There is nothing worse in the world today than a person who has lost their vision, desire and hope to fulfill their dreams. Negative comments, hurtful words, and discouraging actions, can all lead an individual to having a disheartening sense of doom and despair. If left in this state for lengths of time, it can cause un-needed levels of distress and deep scars that can last, sometimes, for a lifetime.
So, what is something that can counteract despair? What can people do to help someone that is struggling with their life…or better yet, what can they do to prevent someone else from facing despair? Through Encouragement. It was once said that for every 1 negative comment a person said to another individual…it takes 7 positive comments or actions to counter. Sometimes, just giving people simple words of encouragement or a nod of satisfaction can do wonders to a person’s self-confidence. There are many, many times, that all a person really needs is a hug or that human touch. I previously posted a story called “The Power of A Human Touch” that you can check out here.
What I decided to do in today’s blog was to post three separate stories of encouragement which show the true power of a positive word or action. It is my hope that these short stories will, in some way, touch your heart in a helpful way.
It wasn’t like Scott Kregel to give up. He was a battler, a dedicated athlete who spent hour after hour perfecting his free throws and jump shots during the hot summer months of 1987. But just before fall practice everything changed. A serious car accident left Scott in a coma for several days.
When he awoke, a long rehabilitation process lay ahead. Like most patients with closed head injuries, Scott balked at doing the slow, tedious work that was required to get him back to normal — things such as stringing beads. What high school junior would enjoy that?
Tom Martin, Scott’s basketball coach at the Christian school he attended, had an idea. Coach Martin told Scott that he would reserve a spot on the varsity for him — if he would cooperate with his therapist and show progress in the tasks he was asked to do. And Tom’s wife Cindy spent many hours with Scott, encouraging him to keep going.
Within 2 months, Scott was riding off the basketball court on his teammates’ shoulders. He had made nine straight free throws to clinch a triple-overtime league victory.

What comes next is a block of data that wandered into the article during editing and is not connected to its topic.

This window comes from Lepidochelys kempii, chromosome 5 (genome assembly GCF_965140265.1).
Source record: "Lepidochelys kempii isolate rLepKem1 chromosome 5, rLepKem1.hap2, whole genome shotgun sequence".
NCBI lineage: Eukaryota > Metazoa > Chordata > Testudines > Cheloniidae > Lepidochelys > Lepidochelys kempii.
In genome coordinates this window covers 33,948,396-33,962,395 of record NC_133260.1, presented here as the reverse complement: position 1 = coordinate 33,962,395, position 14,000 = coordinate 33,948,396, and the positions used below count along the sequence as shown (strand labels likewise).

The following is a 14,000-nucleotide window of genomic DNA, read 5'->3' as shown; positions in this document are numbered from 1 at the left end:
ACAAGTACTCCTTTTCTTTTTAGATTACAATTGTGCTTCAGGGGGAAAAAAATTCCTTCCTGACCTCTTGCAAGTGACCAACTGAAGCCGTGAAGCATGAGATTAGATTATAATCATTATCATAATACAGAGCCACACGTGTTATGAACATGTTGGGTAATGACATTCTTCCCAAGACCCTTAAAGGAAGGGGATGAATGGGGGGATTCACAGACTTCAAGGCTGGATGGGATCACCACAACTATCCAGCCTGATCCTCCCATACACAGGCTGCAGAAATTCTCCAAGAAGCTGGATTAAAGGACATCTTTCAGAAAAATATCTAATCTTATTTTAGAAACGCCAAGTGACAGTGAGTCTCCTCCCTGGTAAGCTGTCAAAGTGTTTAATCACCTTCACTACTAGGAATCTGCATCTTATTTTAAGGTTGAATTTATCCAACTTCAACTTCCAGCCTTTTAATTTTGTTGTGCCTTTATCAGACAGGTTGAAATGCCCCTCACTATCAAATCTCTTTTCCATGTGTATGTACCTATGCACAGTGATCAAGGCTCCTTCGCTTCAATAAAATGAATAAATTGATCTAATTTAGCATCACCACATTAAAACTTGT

It was a remarkable testimony of the power of encouragement.
~ Readers Digest
Jean Nidetch, a 214 pound homemaker desperate to lose weight, went to the New York City Department of Health, where she was given a diet devised by Dr. Norman Jolliffe.
Two months later, discouraged about the 50 plus pounds still to go, she invited six overweight friends home to share the diet and talk about how to stay on it.
Today, 28 years later, one million members attend 250,000 Weight Watchers meetings in 24 countries every week.
Why was Nidetch able to help people take control of their lives?
To answer that, she tells a story.
When she was a teen-ager, she used to cross a park where she saw mothers gossiping while the toddlers sat on their swings, with no one to push them. “I’d give them a push,” says Nidetch. “And you know what happens when you push a kid on a swing? Pretty soon he’s pumping, doing it himself. That’s what my role in life is–I’m there to give others a push.”
Irene Sax in Newsday.
Edward Steichen, who eventually became one of the world’s most renowned photographers, almost gave up on the day he shot his first pictures.
At 16, young Steichen bought a camera and took 50 photos. Only one turned out — a portrait of his sister at the piano. Edward’s father thought that was a poor showing. But his mother insisted that the photograph of his sister was so beautiful that it more than compensated for 49 failures.
Her encouragement convinced the youngster to stick with his new hobby. He stayed with it for the rest of his life, but it had been a close call.
What tipped the scales?
The vision to spot excellence in the midst of a lot of failure.
Bits & Pieces, February 4, 1993, pp. 4-5.
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